As the IIoT moves from theory to reality, managing shop-floor data grows in importance.
Displaying 121-130 of 190 results for
Manufacturing operations depend on getting the right information at precisely the right moment, ensuring that products get built on time, to quality specs. With the latest enterprise resource management (ERP) software, this critical data flow is often coming via the cloud, as more manufacturers become comfortable with it as a repository for key manufacturing information.
Real-time machine tool data collection isn’t just about helping manufacturers improve productivity and profitability, although that’s certainly a promised outcome.
Siemens PLM has a strategy to reinvent manufacturing by threading digital information from concept, through design to monitoring performance in the field. It is easy to get confused as to what all this means, but some concrete examples and definitions help explain it all.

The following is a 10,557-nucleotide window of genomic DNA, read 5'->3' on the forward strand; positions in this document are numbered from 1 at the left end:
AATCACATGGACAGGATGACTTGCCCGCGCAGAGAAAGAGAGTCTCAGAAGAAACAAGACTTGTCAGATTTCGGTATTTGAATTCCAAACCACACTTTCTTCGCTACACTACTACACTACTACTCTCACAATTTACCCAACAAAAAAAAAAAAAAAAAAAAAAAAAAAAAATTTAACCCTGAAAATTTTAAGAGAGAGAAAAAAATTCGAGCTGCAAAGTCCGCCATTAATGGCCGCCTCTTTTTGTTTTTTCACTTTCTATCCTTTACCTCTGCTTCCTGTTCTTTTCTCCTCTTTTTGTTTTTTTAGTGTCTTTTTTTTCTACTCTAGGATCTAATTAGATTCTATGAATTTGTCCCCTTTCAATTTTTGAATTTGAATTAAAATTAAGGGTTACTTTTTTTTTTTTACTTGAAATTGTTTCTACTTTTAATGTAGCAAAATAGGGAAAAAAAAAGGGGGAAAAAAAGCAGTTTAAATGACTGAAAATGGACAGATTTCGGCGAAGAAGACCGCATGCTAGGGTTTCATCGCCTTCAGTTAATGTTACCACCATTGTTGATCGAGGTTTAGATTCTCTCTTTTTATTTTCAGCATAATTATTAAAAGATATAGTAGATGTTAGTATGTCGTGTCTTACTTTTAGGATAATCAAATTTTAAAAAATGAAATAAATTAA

How new CAD/CAM programming and simulation software can help address additive manufacturing processes.
Simulation in manufacturing is becoming much more pervasive. Advanced visualizations are used everywhere, from machining on shop-floor CNCs to offline CAD/CAM programming of NC equipment.
Today’s virtual technology enables faster and better product development. Planes, trains and automobiles are defined in CAD, subjected to virtual tests to see how they might fail, re-designed, virtually manufactured and virtually shown to customers to confirm market acceptance.
Although drivers may not know it, cable connections for the airbags and seatbelt buckle systems in their vehicle simply would not work without components manufactured by ODW-Elektrik. A development partner and supplier for high-quality cabling, solenoids and mechatronic systems used in vehicles around the world, ODW-Elektrik supplies most of its products to Bosch, Autoliv, Brose, VW, and ZF.
PowerMill 2019 provides a dedicated suite of tools to program high-rate additive processes—commonly known as directed energy deposition [DED]. The DED process utilizes a CNC machine tool or industrial robot that can focus a power source—typically laser, arc or electron-beam—at a point in space.
Complexity is pervasive in today’s component design and manufacturing processes. In the latest product lifecycle management (PLM) software, manufacturers get more choices, with new functionality being added to help visualize manufacturing processes with technologies that include augmented reality (VR) and virtual reality (VR).